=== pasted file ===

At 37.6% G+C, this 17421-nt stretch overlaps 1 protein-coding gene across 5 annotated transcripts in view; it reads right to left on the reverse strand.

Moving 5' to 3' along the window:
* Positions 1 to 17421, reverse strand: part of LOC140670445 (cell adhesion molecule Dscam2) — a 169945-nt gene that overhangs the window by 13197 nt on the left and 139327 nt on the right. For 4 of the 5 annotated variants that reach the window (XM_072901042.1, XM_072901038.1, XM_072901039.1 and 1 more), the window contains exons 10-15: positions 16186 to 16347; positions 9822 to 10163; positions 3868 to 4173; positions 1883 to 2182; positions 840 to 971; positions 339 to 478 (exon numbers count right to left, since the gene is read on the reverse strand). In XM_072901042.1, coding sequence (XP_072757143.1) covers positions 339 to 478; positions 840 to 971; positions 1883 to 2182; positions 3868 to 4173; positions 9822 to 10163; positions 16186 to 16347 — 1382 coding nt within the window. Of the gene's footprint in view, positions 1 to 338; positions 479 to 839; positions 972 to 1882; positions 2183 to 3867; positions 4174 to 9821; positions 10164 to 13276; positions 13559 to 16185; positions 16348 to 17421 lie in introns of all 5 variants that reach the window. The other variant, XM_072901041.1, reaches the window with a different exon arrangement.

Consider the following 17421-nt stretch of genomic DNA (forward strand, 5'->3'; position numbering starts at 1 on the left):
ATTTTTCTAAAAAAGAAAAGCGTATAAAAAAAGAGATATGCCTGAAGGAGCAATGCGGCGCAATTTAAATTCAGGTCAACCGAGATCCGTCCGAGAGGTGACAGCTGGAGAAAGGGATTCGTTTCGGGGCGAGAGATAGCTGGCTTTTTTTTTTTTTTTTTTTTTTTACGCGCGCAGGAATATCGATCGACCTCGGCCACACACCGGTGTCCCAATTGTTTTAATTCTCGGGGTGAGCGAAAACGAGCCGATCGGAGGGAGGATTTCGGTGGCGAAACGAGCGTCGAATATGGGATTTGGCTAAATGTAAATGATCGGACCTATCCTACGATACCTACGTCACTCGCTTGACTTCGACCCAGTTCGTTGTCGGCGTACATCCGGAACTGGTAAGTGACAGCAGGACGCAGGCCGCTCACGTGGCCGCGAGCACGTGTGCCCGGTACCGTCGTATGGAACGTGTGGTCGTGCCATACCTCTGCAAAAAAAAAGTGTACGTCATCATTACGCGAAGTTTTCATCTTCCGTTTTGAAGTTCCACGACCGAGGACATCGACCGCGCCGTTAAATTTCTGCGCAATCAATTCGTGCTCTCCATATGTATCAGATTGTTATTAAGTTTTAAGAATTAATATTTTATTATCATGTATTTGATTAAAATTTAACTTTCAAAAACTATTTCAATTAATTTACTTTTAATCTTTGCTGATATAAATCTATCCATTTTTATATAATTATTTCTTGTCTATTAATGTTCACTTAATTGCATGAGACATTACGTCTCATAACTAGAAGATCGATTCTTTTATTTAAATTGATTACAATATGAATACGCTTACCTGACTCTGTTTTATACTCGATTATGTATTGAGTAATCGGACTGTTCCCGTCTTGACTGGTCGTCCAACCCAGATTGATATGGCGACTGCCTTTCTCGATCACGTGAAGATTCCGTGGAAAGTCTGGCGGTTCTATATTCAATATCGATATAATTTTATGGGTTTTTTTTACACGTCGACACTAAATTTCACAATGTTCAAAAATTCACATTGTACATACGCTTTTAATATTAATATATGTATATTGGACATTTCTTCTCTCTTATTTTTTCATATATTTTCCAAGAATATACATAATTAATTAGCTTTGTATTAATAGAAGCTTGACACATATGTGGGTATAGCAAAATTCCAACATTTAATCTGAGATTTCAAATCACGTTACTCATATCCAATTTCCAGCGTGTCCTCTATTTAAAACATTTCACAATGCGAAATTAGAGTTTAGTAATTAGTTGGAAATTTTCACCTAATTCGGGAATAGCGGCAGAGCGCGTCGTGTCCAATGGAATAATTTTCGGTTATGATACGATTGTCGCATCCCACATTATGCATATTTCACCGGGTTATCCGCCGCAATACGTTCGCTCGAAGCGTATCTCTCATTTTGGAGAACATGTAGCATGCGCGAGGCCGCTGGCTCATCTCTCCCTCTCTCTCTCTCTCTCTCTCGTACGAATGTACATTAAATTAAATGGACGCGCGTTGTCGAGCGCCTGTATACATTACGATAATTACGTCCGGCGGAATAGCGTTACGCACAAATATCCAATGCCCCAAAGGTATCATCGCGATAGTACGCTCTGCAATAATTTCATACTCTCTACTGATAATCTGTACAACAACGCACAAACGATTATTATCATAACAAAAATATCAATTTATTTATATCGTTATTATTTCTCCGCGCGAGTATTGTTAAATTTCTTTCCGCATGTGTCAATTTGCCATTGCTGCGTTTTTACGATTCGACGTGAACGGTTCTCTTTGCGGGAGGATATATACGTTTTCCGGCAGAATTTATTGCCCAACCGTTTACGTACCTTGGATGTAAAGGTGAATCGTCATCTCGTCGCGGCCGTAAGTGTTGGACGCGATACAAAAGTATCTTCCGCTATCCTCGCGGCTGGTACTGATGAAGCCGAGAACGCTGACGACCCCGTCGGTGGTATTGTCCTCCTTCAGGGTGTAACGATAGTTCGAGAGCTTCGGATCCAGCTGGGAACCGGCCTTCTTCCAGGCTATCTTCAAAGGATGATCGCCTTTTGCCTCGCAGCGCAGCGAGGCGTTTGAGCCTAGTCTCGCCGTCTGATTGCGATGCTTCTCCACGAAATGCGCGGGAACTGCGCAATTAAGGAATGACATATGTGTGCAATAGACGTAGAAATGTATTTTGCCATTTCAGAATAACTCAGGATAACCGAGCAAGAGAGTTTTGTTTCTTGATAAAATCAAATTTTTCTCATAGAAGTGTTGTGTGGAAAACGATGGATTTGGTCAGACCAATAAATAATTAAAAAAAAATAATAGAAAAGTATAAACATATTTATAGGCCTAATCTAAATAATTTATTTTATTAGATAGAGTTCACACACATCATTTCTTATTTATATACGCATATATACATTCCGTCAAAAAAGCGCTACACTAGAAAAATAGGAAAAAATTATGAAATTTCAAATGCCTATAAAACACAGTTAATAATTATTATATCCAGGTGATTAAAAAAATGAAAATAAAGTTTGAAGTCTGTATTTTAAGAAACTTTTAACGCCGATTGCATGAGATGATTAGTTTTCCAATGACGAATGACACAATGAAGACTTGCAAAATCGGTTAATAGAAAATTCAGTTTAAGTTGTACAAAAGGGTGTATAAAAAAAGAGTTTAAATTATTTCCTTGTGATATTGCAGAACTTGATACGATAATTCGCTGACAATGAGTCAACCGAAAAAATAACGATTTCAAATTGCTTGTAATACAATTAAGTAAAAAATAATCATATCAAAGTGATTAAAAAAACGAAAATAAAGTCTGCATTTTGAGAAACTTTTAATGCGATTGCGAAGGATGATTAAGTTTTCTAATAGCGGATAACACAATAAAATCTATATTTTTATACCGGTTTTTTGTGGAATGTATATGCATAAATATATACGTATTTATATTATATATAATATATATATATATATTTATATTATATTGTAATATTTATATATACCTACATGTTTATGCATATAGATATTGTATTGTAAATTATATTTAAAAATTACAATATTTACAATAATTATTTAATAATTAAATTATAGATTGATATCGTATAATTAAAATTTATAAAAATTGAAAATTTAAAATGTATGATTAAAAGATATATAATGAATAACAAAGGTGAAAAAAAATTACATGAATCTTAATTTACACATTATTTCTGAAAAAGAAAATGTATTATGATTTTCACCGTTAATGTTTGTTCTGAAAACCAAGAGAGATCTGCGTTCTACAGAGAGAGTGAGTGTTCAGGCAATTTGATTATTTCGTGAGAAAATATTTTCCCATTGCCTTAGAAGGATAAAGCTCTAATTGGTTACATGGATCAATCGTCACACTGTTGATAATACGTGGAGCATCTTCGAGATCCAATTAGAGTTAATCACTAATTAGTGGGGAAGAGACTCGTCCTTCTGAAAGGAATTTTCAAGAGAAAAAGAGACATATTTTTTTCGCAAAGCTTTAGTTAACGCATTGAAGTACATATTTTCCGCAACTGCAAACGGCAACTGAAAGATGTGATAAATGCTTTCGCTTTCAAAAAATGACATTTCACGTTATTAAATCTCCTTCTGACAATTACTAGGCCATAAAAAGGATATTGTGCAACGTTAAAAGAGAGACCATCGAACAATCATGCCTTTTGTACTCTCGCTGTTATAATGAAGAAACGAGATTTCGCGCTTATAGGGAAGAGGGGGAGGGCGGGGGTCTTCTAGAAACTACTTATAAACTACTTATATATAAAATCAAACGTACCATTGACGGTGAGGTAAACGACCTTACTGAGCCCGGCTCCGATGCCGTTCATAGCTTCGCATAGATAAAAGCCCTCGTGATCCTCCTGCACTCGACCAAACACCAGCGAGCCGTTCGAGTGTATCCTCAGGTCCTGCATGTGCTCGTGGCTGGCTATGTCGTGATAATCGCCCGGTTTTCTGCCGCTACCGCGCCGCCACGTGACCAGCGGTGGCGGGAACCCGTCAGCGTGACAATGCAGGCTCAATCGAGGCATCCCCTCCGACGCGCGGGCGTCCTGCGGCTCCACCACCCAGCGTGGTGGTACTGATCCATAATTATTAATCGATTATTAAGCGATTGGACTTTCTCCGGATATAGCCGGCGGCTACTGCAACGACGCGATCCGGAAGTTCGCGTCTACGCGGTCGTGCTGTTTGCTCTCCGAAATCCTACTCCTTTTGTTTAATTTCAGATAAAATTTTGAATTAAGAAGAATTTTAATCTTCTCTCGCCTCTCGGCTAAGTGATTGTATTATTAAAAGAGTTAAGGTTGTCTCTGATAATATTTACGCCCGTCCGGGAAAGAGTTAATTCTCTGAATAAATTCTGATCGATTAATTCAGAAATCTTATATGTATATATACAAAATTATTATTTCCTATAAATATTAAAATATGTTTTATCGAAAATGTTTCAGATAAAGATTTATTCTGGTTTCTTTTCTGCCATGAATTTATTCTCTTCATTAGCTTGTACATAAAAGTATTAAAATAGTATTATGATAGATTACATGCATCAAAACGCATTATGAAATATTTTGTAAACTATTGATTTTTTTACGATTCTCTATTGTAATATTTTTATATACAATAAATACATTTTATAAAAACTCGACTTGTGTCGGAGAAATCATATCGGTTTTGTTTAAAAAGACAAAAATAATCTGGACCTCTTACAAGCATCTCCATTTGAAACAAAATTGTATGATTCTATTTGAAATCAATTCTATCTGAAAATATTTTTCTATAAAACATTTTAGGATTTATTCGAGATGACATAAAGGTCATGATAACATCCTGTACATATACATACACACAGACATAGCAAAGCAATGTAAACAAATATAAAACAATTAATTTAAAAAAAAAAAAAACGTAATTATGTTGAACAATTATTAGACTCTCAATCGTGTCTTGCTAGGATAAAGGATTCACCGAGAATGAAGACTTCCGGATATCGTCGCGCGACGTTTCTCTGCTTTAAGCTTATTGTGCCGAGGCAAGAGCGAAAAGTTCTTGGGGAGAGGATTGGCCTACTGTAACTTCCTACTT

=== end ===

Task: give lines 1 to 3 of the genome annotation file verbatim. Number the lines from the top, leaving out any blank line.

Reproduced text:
At 37.6% G+C, this 17421-nt stretch overlaps 1 protein-coding gene across 5 annotated transcripts in view; it reads right to left on the reverse strand.

Moving 5' to 3' along the window:
* Positions 1 to 17421, reverse strand: part of LOC140670445 (cell adhesion molecule Dscam2) — a 169945-nt gene that overhangs the window by 13197 nt on the left and 139327 nt on the right. For 4 of the 5 annotated variants that reach the window (XM_072901042.1, XM_072901038.1, XM_072901039.1 and 1 more), the window contains exons 10-15: positions 16186 to 16347; positions 9822 to 10163; positions 3868 to 4173; positions 1883 to 2182; positions 840 to 971; positions 339 to 478 (exon numbers count right to left, since the gene is read on the reverse strand). In XM_072901042.1, coding sequence (XP_072757143.1) covers positions 339 to 478; positions 840 to 971; positions 1883 to 2182; positions 3868 to 4173; positions 9822 to 10163; positions 16186 to 16347 — 1382 coding nt within the window. Of the gene's footprint in view, positions 1 to 338; positions 479 to 839; positions 972 to 1882; positions 2183 to 3867; positions 4174 to 9821; positions 10164 to 13276; positions 13559 to 16185; positions 16348 to 17421 lie in introns of all 5 variants that reach the window. The other variant, XM_072901041.1, reaches the window with a different exon arrangement.